It's Prince Day in Minnesota and state residents couldn't be happier to celebrate the musician.
The singer died unexpectedly on April 21. Tuesday would have been his 58th birthday.
As a Minnesota native, Prince has never had a state observance designated in his honor — until now. Gov. Mark Dayton proclaimed the holiday, which will take place only this year, in an announcement on Monday.
A day for
"the Purple One" carries special significance
fo r black Minnesotans.
Prince Rogers Nelson, born Ju
He became a g
Prince remains a s
ource of great pride for black Min nesotans.
"For him to have grown up for part of the time in one of the most impoverished parts of our state and achie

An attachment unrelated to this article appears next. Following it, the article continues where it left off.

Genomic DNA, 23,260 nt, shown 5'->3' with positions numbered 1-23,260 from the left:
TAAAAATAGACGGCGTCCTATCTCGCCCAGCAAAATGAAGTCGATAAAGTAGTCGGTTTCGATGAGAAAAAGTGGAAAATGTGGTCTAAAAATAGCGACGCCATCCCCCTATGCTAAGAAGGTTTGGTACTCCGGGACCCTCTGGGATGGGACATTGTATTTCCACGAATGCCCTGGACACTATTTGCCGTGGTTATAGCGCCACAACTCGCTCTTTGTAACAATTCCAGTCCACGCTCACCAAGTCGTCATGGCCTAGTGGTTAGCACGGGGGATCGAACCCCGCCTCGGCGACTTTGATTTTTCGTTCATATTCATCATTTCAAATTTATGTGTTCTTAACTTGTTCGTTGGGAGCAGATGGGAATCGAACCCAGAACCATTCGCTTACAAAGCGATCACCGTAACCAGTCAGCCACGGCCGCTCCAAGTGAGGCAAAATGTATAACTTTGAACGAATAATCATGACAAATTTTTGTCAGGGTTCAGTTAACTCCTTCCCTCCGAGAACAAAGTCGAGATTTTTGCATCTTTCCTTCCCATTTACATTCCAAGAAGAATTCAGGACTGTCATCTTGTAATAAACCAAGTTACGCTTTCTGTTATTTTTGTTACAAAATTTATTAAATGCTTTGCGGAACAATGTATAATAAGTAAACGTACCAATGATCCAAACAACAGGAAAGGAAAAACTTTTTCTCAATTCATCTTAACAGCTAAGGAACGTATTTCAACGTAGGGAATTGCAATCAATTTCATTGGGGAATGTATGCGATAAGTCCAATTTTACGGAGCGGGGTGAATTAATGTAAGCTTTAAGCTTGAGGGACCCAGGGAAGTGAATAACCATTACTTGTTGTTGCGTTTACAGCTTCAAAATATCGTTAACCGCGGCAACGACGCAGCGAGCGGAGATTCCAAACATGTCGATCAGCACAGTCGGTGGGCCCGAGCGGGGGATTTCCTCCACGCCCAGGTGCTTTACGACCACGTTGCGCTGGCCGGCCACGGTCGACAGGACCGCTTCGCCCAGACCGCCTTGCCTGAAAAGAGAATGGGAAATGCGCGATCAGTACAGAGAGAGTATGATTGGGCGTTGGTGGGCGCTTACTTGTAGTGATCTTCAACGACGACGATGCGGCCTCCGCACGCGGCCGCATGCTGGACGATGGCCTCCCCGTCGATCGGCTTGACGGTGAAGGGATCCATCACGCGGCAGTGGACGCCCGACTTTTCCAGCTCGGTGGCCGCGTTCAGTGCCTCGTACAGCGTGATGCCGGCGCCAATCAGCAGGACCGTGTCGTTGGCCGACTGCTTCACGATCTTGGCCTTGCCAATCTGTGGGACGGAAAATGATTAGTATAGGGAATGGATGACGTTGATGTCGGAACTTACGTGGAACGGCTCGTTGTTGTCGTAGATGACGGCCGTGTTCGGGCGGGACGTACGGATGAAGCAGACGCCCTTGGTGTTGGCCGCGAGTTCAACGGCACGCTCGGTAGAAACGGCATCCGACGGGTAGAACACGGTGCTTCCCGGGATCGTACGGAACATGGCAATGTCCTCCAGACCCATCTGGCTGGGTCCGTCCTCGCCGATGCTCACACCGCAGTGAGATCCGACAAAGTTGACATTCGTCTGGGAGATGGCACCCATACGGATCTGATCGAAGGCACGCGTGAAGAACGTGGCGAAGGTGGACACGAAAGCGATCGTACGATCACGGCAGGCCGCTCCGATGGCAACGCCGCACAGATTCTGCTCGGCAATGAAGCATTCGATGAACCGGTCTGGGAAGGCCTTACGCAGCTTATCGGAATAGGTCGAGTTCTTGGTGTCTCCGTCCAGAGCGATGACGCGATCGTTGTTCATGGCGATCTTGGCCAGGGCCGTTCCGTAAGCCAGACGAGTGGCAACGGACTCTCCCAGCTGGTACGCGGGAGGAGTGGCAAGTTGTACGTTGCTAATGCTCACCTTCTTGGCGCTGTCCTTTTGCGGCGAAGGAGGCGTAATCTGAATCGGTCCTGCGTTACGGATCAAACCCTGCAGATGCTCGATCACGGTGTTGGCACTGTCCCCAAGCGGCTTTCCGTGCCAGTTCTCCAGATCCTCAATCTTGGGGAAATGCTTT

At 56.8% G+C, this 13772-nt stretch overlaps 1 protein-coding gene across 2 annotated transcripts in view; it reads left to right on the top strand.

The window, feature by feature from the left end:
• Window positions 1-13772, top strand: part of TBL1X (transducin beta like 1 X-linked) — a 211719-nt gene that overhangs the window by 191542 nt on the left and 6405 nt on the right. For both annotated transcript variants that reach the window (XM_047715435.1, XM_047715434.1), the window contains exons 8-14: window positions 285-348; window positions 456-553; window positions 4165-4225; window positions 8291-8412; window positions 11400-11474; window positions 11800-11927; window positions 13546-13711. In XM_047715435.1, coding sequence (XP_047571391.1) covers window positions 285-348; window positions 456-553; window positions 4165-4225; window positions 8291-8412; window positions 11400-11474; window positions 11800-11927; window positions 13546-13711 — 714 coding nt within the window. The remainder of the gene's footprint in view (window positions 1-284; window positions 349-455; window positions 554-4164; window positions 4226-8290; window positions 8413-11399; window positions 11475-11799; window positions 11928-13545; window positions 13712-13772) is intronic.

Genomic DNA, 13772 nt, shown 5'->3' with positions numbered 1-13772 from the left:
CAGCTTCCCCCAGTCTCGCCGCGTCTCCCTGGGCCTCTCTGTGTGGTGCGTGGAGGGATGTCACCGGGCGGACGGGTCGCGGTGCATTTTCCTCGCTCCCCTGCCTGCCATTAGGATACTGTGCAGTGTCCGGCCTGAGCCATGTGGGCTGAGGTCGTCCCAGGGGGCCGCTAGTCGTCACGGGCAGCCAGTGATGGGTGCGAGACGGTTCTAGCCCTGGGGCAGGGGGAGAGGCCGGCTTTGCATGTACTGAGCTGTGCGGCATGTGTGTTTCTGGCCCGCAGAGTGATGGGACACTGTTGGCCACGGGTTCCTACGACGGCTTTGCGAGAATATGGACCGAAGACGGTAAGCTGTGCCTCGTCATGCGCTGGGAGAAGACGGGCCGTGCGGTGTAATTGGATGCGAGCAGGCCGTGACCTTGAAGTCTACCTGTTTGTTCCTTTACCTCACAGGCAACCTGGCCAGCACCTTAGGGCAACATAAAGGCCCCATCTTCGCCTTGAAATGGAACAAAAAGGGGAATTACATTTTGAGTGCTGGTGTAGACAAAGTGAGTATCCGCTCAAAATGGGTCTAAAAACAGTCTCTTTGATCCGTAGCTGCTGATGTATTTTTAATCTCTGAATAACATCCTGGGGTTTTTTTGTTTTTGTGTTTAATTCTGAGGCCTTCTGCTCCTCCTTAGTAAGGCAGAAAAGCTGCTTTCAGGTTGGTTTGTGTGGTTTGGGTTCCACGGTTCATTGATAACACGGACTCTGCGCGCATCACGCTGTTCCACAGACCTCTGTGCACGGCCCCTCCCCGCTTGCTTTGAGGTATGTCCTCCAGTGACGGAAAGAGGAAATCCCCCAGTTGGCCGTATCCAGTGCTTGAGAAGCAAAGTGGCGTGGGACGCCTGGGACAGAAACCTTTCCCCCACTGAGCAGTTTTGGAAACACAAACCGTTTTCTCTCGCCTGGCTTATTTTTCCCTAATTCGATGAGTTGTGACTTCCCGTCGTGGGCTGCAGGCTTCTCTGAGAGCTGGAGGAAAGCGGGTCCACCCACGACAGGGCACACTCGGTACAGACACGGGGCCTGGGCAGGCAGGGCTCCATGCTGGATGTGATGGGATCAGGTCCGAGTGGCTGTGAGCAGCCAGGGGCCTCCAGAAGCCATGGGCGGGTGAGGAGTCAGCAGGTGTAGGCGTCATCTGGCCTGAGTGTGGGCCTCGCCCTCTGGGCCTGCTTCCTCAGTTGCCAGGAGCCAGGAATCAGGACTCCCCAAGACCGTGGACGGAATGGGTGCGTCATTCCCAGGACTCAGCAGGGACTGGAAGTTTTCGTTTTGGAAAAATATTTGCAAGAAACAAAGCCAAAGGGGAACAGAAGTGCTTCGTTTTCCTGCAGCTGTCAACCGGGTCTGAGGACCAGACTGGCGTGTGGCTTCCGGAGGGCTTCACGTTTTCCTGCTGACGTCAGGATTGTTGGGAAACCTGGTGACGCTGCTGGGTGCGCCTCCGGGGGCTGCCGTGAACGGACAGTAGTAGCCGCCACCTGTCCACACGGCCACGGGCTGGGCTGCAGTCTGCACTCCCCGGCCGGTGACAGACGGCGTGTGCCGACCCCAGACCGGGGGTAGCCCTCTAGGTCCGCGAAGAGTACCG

Today, black people represent 5.9% of 5.4 million residents in what is otherwise an overwhelmingly white state, according to the US Census Bureau. Gov. Dayton's proclamation could be more than just a symbolic gesture, Levy-Pounds added.
Prince follows a
ng line of Afri can-American Minnesotans who made a mark on their state, the
country and the world.
This includes figures such as George Bonga, who is believed to be one of the first African Americans born in Minnesota in 18
Neither are nearly as well known as Prince — but they're certainly celebrated by
organizations like the Council fo
Check out the documentary below about other black Minnesotans who helped shape the state's history: